Guinevere Gets Sober

Recovery news, reviews and stories, by Jennifer Matesa.

Tag: Steven Scanlan

To Use Suboxone, Or Not To Use Suboxone?

A reader writes:

Hi G,

I know there is no magic bullet or simple answer, but I thought you may have a suggestion for me. I’ve been taking perc or ox for five years, for the first 3 it was only 30-50mg/day but now it’s between 150 and 180.

Suboxone scares the shit out of me, but at the same time, every time I try to taper, I fail and I’m starting to go broke. I lost my health insurance.

I go to meetings 4 or 5 times a week, all helpful, but the physical part keeps me hooked.

I heard suboxone may be ok if used very briefly (like a month or less), as when taken for longer, the withdrawal is way worse than the oxy itself. I wish I could go to a 7-day detox or something, but I just don’t have the money and I don’t have insurance. I also freelance so I need to be able to work and I can’t lose more than a few days. 

Anyway, I started trying to find low-income or sliding scale suboxone programs in NYC, but it’s slow going and I don’t want to just get hooked on something else. I have read long term effects of suboxone are bad too.

I guess my Qs are:

if I were to do suboxone briefly, a few weeks, would I just then have the same withdrawal as I would going cold-turkey from the oxy anyway?

is there something else in my area (or anywhere) where someone could go for opiate detox that costs nothing or very little?

I want to be clean so bad, but every time I try to taper I just fail.

Any thoughts/suggestions appreciated – I know you’re not a doctor or professional, you just seem to have a lot of info and I know how we like to help each other. 

Thanks in advance.

B

Dear B,

There is no magic bullet, but in my experience there are simple answers.

The first was to know that I wanted to get clean. (Which you say you do.) First problem solved: I was telling myself the truth. The truth was, I was willing to do what it takes. And It Takes What It Takes.

The second was to ask for help. (Which you have. Keep doing it.) Nobody, but nobody, does this on his own. Even the people I know who don’t go to meetings have put together communities of other people trying to stay sober.

The third was to use my willingness and my growing community to decide on a path, and walk the walk.

For some people, Suboxone is the solution. They’ll tell you they don’t mind eating an opioid for the rest of their lives—it’s “like a diabetic taking insulin.”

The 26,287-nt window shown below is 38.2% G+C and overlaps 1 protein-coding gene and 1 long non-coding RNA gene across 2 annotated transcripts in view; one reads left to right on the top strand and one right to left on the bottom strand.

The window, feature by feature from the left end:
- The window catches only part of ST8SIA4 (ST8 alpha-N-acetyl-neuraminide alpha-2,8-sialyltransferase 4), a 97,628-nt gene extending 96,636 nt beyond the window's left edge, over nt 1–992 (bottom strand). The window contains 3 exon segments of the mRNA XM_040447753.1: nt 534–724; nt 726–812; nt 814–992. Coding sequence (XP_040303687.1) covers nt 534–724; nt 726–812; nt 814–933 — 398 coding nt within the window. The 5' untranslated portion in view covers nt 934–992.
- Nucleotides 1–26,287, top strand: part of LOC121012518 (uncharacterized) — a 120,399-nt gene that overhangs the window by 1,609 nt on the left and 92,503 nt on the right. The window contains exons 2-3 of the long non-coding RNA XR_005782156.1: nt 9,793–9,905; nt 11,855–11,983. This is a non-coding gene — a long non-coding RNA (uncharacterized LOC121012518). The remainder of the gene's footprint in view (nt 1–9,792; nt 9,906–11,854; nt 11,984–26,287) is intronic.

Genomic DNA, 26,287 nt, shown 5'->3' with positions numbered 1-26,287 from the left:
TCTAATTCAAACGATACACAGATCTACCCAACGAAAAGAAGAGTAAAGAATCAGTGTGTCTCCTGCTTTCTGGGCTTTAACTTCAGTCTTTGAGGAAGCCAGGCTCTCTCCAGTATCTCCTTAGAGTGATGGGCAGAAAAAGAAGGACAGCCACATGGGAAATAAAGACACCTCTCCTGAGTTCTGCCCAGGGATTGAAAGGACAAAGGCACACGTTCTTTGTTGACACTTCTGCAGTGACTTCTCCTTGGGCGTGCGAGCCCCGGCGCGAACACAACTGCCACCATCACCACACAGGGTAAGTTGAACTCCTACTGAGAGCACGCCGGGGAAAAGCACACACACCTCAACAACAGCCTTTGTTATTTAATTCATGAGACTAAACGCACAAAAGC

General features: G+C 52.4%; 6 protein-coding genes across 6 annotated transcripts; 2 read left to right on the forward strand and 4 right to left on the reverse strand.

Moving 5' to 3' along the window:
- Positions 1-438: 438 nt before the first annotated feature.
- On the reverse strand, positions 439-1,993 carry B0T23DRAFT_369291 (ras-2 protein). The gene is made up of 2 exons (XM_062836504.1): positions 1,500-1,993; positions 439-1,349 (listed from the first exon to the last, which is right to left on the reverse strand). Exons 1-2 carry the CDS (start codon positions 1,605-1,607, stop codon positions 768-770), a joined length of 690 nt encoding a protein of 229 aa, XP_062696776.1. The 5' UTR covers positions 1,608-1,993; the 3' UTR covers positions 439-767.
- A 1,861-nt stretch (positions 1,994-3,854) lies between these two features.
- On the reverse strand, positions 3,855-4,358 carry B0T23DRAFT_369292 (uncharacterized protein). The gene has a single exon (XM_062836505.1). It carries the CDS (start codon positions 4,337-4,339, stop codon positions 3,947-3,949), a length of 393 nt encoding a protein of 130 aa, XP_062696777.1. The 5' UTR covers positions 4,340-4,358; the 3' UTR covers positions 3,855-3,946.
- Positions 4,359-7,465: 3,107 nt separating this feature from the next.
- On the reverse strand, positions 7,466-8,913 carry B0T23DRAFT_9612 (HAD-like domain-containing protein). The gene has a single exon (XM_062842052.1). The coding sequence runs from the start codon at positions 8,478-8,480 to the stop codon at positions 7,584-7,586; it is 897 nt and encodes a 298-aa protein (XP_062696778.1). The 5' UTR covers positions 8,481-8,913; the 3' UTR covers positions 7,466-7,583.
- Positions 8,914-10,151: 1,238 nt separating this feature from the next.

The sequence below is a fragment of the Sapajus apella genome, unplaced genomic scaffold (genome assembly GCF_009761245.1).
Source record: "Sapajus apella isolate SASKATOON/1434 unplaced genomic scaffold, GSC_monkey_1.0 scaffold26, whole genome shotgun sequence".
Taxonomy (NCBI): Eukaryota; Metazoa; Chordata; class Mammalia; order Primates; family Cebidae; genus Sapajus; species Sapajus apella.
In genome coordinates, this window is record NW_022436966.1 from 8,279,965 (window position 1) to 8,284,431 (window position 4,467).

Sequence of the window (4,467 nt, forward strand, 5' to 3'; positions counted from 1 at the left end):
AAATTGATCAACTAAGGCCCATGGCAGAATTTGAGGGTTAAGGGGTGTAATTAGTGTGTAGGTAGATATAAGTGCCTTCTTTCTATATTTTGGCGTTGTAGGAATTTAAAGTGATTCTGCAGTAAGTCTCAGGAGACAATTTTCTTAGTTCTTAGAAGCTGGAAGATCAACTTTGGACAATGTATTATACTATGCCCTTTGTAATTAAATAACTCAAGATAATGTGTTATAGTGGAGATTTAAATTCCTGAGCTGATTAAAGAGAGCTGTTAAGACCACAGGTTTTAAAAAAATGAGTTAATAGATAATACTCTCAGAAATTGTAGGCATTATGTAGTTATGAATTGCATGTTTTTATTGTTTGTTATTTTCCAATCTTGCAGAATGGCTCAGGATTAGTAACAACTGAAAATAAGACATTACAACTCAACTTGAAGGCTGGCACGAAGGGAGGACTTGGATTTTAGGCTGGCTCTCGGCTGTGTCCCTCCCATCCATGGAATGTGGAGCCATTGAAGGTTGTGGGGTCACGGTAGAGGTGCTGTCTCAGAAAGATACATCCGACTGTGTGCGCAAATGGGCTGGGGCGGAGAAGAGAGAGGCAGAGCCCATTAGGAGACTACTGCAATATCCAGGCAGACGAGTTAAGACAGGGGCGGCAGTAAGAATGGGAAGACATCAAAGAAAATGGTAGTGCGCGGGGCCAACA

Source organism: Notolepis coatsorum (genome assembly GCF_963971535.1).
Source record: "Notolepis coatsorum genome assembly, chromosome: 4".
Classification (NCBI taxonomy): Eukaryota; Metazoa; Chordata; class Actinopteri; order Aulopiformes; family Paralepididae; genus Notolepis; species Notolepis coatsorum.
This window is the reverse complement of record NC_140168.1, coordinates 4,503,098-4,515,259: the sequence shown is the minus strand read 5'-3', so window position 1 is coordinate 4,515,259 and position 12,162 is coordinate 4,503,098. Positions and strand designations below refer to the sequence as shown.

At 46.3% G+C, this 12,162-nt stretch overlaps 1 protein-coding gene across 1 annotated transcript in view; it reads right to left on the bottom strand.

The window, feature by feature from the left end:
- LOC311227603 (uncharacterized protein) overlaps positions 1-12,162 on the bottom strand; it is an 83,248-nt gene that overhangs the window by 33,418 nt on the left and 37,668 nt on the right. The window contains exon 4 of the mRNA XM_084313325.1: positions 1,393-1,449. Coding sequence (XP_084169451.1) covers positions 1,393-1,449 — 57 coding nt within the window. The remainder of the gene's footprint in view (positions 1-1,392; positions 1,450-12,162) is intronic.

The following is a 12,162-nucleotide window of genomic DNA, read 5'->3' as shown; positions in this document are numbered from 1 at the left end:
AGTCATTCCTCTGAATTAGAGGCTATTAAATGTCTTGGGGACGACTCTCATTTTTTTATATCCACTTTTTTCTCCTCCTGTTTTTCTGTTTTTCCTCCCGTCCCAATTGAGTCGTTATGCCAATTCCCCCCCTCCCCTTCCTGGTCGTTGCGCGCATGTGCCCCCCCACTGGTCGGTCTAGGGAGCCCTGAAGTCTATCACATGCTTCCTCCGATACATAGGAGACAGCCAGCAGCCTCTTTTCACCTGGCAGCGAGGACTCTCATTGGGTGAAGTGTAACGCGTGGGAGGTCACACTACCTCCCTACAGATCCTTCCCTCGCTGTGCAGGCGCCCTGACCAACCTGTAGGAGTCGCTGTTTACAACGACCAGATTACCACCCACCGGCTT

In my opinion the diabetes analogy is worn out. I wanted my solution to be real freedom. When I reached out for help I met people who had shot heroin and who had gone bankrupt buying drugs over the Internet and who had drunk themselves into blackouts—people who drank and used to the excess I had, or worse—who were clean and sober. I wanted to break ties with all drugs that cause physical and psychological dependence. For me taking drugs is signing on for slavery. Just my reality.

I really wanted to go to rehab but I knew I couldn’t leave my kid for that long.

Here’s how I decided on a Suboxone taper.

I knew I couldn’t detox off full-agonists like oxy. Too alluring. (More truth-telling.) I needed to change all my habits. So I asked for help—I found a detox doctor who was willing to oversee a Suboxone taper for me.

I told him at the outset that I wanted to taper. When my resolve flagged, he reminded me that the project was to get free.

I put the taper in his control. I never had more than one week’s worth of drugs in my possession. He wrote out the taper, I wrote out the check, we shook hands. I waved the white flag and gave up.

I did what he and a bunch of other people—Dani, Allgood, Sluggo, Bonita, all online friends; and my new real-life sponsor and community—told me to do. I put my faith in the people who were sober and who told me I could be, too. I burned a script for more drugs. I went to meetings and opened my mouth and let myself cry on people. I kept collecting sober people around me.

Several weeks later I was drug-free for the first time in years.

And yeah, I ain’t a doctor, but I’ll offer this anecdotal caveat: if you’re taking 180mg Oxy, they’ll try to start you out at 8-12mg Suboxone (or maybe even more). But that would be increasing your tolerance. If you really want to get clean, you’ll start at 4mg and taper to 3mg within two days. You could do a 2-week taper, cutting to 1/4mg—the equivalent of 1 Percocet—at the end and have a relatively smooth landing.

Post-acute withdrawal.

I ain’t gonna kid you: staying clean was a slog. Tapering off suboxone was not nearly as bad as detoxing cold-turkey from fentanyl or oxy, but it wasn’t painless—I shivered, I kicked in my sleep, I sneezed 20 times in a row. Keep in mind, my tolerance was more than twice yours, and I’m probably a little smaller than you. I spent each day telling myself if I made it to bed without having stolen drugs (because yes: I used to steal drugs) or used anything, including alcohol, I was a success.

The best treatment for drug-cravings was vigorous exercise. It helps the body produce its private supply of morphine and dopamine. Dr. Steve Scanlan told me research shows people who exercise cut their recovery time in half. I made playlists that helped me drag my body around the neighborhood. Walk, run, cycle. Do pushups. Lift weights. Start small and grow bigger. I exercised, and my body and mind recovered.

Healthy. (Mostly.)

Healthy. (Mostly.)